A Running List of Clichés in Jonathan Safran Foer’s “Here I Am”

Jonathan Safran Foer’s latest, Here I Am, has received decidedly mixed reviews, and with good reason. While there are flashes of insight here and there, the struggles of the central family are fairly trite, and considering that Foer is regarded as one of the foremost literary novelists writing today, the prose is riddled with clichés. Here is the first installment of my running list documenting the most cringeworthy lines, from pretentious pontificating about the fact that “aloneness isn’t loneliness” (duh) to awkwardly sexist characterizations of teenage girls. Continue reading →

Advertisements

Links We Loved This Week — 7/15/16

Heather at Go Fug Yourself posted an absolutely hilarious MST3K-style takedown of Vanity Fair’s dumb, sexist, Australia-stereotype-filled article about Margot Robbie. Don’t even bother reading the original — just read this.

Fun fact: Natalie Portman and Jonathan Safran Foer are longtime pen pals. Fun fact #2: Jonathan Safran Foer uses Hotmail to carry on this literary correspondence. The rest of the article is actually very interesting, but the Hotmail factoid made us laugh so hard. (via Nytimes)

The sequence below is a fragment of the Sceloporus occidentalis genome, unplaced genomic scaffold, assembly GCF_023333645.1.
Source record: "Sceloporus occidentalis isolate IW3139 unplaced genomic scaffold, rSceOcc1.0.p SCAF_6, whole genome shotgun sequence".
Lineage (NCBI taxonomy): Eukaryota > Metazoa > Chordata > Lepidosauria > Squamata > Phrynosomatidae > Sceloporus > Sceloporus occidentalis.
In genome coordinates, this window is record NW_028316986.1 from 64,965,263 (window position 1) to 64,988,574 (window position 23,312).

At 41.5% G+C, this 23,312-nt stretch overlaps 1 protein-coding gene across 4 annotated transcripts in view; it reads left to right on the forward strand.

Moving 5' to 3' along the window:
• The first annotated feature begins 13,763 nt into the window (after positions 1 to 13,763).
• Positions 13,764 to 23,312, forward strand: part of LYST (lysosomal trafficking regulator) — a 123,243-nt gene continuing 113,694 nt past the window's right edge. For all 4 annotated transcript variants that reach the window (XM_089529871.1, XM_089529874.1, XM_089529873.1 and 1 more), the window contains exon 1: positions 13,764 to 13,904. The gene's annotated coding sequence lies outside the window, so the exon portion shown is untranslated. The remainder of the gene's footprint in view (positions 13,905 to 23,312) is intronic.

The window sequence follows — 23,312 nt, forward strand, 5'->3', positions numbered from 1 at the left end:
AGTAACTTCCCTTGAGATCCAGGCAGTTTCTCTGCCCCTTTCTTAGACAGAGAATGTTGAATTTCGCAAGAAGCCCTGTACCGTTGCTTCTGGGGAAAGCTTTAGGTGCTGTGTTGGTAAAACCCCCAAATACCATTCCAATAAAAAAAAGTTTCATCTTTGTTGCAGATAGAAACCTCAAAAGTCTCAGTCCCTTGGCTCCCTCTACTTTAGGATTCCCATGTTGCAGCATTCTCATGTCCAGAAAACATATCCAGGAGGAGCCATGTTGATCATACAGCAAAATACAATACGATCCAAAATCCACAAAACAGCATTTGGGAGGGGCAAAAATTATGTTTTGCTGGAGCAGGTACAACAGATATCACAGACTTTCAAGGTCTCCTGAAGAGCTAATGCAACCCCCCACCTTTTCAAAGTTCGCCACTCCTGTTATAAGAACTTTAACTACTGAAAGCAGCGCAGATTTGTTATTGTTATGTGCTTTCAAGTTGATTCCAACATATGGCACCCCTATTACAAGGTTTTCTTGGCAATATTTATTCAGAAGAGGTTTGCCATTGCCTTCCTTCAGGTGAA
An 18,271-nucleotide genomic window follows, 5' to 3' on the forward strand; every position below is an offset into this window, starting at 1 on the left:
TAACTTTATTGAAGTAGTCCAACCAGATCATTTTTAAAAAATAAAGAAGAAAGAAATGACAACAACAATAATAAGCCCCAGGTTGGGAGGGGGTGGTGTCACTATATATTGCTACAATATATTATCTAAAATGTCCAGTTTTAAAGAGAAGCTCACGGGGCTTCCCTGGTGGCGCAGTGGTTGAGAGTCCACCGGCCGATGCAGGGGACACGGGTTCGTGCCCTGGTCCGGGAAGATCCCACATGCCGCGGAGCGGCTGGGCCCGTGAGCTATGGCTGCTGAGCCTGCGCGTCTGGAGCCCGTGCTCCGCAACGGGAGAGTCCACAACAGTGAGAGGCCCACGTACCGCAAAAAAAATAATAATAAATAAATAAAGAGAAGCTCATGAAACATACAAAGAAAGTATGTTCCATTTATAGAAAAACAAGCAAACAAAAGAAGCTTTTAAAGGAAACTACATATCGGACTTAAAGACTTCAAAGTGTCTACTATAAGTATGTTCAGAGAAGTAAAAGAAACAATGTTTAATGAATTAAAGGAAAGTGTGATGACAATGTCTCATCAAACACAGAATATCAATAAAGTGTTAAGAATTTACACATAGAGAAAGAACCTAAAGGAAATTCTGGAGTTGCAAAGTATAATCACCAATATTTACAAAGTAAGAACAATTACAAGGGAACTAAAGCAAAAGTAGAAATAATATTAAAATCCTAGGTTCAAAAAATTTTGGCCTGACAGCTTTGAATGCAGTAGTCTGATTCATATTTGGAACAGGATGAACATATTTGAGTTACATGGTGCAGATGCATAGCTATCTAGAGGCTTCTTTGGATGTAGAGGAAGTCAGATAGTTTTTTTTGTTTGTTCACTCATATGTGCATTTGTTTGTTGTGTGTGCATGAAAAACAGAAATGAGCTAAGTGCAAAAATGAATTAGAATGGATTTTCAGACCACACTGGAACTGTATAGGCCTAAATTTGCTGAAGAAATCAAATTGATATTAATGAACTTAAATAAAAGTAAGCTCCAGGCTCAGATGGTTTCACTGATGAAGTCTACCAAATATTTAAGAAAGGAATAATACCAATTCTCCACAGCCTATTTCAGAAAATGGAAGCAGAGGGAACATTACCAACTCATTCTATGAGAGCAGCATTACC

The New Yorker hilariously satirizes all of the awkwardly misogynistic “thinkpieces” about female artists that have been skewered by several other outlets, most comprehensively by AV Club.

If you missed it last week, The Millions rounded up the most anticipated fiction books of the second half of the year. One highlight: the brilliant Michael Chabon is coming out with a new book! This week, they have a corresponding list for non-fiction.

At the Atlantic, read about how researchers have used sentiment analysis to analyze the emotional arcs of stories. It’s amazing how coherently many of the generated graphs hew to classic arcs identified by the researchers. (“Man in a Hole,” for example, sounds pretty much like the one we are all told to write in craft classes: things get worse, then finally they get better.)

Tracy Morgan returned to SNL after his accident last year, and this interview he did with the Times is beautifully emotional.